Although the #MeToo movement is presumably about real-life sexual misconduct, actress Molly Ringwald is using the New Yorker to put The Breakfast Club, the movie that made her an icon, and John Hughes, the man who made her a star, on trial for #MeToo violations — not for any kind of inappropriate personal behavior, but content that is not sufficiently woke.
Written and directed by Hughes (who died in 2009) and released in early 1985, The Breakfast Club is a cultural touchstone for anyone who came of age during the Reagan era. This includes me.
Ringwald’s primary complaint about the movie is that after her character (Claire) is sexually harassed by Judd Nelson’s character (John Bender), he “never apologizes for any of it, but, nevertheless, he gets the girl in the end.”
Bender’s boorish behavior includes a scene where he peeks up Claire’s skirt; and while we don’t see what he does, her reaction tells us that he also gropes her.
Ringwald adds, “Bender sexually harasses Claire throughout the film. When he’s not sexualizing her, he takes out his rage on her with vicious contempt, calling her ‘pathetic,’ mocking her as ‘Queenie.'”
She concludes that, “It’s [Claire’s] rejection that inspires his vitriol.”
I honestly cannot believe I have to explain The Breakfast Club to the star of The Breakfast Club, but here goes…
On a Saturday, five disparate high schoolers are forced to spend the day together in detention. There is the smug jock (Emilio Estevez’s Andy), the brainy geek (Anthony Michael Hall’s Brian), the introverted head case (Ally Sheedy’s Allison), the stuck-up prom queen (Ringwald’s Claire), and the delinquent (Nelson’s Bender).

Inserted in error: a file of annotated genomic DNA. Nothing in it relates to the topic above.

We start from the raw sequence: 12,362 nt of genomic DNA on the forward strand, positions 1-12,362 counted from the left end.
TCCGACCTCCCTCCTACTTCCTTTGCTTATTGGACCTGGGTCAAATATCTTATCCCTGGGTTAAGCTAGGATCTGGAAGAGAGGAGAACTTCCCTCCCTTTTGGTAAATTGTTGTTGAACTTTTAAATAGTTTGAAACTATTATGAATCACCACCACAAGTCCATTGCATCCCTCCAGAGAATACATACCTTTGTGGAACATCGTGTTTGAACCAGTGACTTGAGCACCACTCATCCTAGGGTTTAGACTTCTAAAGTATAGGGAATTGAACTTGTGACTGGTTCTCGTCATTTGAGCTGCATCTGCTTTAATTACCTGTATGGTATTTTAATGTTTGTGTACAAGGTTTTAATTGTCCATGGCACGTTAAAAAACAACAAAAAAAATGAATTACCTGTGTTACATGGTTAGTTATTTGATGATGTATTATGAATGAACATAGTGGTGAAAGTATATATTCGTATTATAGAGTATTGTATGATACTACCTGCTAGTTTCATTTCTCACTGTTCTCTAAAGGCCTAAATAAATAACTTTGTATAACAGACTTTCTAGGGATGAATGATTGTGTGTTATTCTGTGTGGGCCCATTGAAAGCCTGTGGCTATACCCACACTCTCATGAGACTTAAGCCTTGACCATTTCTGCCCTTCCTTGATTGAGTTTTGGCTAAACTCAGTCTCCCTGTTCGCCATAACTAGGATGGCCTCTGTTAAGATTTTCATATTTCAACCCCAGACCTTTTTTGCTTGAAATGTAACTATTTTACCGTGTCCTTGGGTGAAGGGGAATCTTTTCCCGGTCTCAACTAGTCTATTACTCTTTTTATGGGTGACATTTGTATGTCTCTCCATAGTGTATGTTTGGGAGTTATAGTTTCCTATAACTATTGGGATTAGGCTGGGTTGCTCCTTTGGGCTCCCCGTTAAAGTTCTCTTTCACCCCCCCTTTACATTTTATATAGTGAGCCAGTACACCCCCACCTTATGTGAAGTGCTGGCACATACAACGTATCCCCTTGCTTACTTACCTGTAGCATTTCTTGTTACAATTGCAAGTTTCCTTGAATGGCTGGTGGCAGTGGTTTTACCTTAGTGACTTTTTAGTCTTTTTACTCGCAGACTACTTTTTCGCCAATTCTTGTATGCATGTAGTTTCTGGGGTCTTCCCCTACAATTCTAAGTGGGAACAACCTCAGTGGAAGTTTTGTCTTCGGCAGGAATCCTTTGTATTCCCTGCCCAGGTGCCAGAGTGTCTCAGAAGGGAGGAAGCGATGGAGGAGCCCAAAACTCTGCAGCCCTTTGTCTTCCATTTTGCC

Safely sheltered in the bubble of their respective cliques, these are five individuals who have gone to school together for years but have never even said hello in passing.
At first, as you might expect, each retreats into the safety of their own corner and in doing so epitomizes their own stereotype: Andy and Claire act superior; except for a few bizarre outbursts, Allison remains in her shell; Brian is hopelessly awkward; Bender is all belligerence.
Over the next 90 minutes, though, the group unifies to rebel against their situation, their insufferable warden (Vice Principal Richard “Dick” Vernon), and in doing so, reluctantly get to know one another.
Some music, some weed, and a few close calls later, they loosen up and discover they have much more in common than not. The most important thing they discover, however, is that they are all fronting as stereotypes as a defense mechanism.
The Whole Point Of The Movie is that beneath these off-putting archetypes there is a whole person, someone worth knowing, maybe even someone you could get close to.
For example, we learn that deep down inside, Claire is not a prissy, uptight snob. She is merely behaving in the way her friends and parents expect her to behave.
Incredibly, and even though she just watched the movie again as a 50-year-old woman, Ringwald still sees Bender only as a sexist pig, and still cannot see past the stereotype.
To begin with, Bender is only 17 for crying out loud. This is how 17-year-old boys behave. Hughes was always aiming for reality when it came to his teen films. What’s more, and this is important, Hughes does not present Bender’s behavior as cool or edgy. Rather, Bender is an asshole, a bully, a jerk — and not just to Claire, but to everyone. The audience is not on Bender’s side.
Then comes the moment where we (and Claire) discover that at the hands of his own father, Bender is the product of horrible abuse, both physical and verbal. In other words, Bender’s thuggish behavior does not come from a sense of privilege or sexual entitlement. He is not Al Franken or Harvey Weinstein.